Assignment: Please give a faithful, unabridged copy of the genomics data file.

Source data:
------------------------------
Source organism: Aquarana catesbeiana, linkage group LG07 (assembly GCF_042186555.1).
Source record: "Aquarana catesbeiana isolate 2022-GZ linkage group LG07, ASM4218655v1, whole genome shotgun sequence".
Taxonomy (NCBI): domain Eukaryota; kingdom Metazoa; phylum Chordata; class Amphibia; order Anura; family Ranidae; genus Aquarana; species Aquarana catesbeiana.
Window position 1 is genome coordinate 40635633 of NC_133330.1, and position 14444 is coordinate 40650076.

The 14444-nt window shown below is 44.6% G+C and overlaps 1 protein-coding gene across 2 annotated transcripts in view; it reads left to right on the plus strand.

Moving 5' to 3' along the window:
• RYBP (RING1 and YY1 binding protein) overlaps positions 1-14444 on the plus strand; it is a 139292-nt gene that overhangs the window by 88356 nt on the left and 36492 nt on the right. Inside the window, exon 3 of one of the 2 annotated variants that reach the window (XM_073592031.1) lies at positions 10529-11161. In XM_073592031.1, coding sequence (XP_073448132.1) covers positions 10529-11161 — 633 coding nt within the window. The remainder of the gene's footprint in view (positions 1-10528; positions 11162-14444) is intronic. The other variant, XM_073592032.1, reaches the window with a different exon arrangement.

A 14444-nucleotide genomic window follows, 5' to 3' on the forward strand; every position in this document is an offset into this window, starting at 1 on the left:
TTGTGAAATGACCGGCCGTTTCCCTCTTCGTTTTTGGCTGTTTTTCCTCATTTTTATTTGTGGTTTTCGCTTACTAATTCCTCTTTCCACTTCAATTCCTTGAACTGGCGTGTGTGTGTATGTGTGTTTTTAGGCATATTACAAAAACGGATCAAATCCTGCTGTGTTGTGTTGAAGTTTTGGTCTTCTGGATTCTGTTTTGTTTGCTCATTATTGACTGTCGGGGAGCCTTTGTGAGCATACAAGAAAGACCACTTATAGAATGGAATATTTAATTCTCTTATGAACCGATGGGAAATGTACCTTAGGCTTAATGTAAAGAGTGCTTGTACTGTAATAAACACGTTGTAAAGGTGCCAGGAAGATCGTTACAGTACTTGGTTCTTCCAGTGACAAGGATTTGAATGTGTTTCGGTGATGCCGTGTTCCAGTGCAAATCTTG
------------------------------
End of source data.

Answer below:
Source organism: Aquarana catesbeiana, linkage group LG07 (assembly GCF_042186555.1).
Source record: "Aquarana catesbeiana isolate 2022-GZ linkage group LG07, ASM4218655v1, whole genome shotgun sequence".
Taxonomy (NCBI): domain Eukaryota; kingdom Metazoa; phylum Chordata; class Amphibia; order Anura; family Ranidae; genus Aquarana; species Aquarana catesbeiana.
Window position 1 is genome coordinate 40635633 of NC_133330.1, and position 14444 is coordinate 40650076.

The 14444-nt window shown below is 44.6% G+C and overlaps 1 protein-coding gene across 2 annotated transcripts in view; it reads left to right on the plus strand.

Moving 5' to 3' along the window:
• RYBP (RING1 and YY1 binding protein) overlaps positions 1-14444 on the plus strand; it is a 139292-nt gene that overhangs the window by 88356 nt on the left and 36492 nt on the right. Inside the window, exon 3 of one of the 2 annotated variants that reach the window (XM_073592031.1) lies at positions 10529-11161. In XM_073592031.1, coding sequence (XP_073448132.1) covers positions 10529-11161 — 633 coding nt within the window. The remainder of the gene's footprint in view (positions 1-10528; positions 11162-14444) is intronic. The other variant, XM_073592032.1, reaches the window with a different exon arrangement.

A 14444-nucleotide genomic window follows, 5' to 3' on the forward strand; every position in this document is an offset into this window, starting at 1 on the left:
TTGTGAAATGACCGGCCGTTTCCCTCTTCGTTTTTGGCTGTTTTTCCTCATTTTTATTTGTGGTTTTCGCTTACTAATTCCTCTTTCCACTTCAATTCCTTGAACTGGCGTGTGTGTGTATGTGTGTTTTTAGGCATATTACAAAAACGGATCAAATCCTGCTGTGTTGTGTTGAAGTTTTGGTCTTCTGGATTCTGTTTTGTTTGCTCATTATTGACTGTCGGGGAGCCTTTGTGAGCATACAAGAAAGACCACTTATAGAATGGAATATTTAATTCTCTTATGAACCGATGGGAAATGTACCTTAGGCTTAATGTAAAGAGTGCTTGTACTGTAATAAACACGTTGTAAAGGTGCCAGGAAGATCGTTACAGTACTTGGTTCTTCCAGTGACAAGGATTTGAATGTGTTTCGGTGATGCCGTGTTCCAGTGCAAATCTTG